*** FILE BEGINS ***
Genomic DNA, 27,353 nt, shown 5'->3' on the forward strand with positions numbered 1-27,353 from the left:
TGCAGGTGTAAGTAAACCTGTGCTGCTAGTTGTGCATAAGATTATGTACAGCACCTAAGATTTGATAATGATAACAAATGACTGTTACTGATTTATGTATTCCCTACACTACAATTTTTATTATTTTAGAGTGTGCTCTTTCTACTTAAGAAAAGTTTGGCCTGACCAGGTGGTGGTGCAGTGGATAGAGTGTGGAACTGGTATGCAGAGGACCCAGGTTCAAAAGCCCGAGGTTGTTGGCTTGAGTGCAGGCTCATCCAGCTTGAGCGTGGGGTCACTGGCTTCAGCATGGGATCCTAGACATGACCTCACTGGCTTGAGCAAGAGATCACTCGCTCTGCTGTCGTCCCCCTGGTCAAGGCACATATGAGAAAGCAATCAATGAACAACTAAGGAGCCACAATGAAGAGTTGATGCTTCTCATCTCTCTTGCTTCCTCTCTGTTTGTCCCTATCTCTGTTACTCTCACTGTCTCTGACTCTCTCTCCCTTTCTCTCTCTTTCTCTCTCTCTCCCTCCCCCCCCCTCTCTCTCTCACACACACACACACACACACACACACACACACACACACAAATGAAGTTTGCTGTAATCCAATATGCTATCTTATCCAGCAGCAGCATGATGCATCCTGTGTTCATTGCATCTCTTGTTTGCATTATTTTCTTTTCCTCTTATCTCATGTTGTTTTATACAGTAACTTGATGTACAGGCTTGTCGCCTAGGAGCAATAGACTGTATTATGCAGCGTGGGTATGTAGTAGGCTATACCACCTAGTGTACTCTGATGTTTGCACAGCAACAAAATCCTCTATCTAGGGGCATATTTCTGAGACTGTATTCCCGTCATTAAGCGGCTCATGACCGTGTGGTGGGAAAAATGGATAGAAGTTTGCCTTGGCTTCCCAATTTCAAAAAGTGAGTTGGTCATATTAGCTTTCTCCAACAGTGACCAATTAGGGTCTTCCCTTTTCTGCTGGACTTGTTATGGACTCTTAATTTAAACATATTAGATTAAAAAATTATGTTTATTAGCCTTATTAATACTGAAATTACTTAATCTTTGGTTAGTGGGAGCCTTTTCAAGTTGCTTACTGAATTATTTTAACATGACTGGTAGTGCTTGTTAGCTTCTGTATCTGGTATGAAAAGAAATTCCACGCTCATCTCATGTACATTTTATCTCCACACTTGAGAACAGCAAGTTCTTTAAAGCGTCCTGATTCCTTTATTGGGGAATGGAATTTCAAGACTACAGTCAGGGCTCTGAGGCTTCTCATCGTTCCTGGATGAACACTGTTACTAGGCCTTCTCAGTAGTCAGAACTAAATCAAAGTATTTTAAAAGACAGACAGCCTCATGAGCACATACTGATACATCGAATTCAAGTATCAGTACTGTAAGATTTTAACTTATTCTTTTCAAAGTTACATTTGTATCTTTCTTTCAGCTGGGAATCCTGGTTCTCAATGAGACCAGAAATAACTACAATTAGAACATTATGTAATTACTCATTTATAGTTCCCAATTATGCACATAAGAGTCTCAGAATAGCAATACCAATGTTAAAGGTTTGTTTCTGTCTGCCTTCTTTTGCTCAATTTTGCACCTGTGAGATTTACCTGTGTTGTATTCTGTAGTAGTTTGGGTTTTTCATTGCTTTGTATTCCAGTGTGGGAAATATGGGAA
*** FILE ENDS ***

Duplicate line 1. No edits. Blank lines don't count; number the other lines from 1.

Genomic DNA, 27,353 nt, shown 5'->3' on the forward strand with positions numbered 1-27,353 from the left: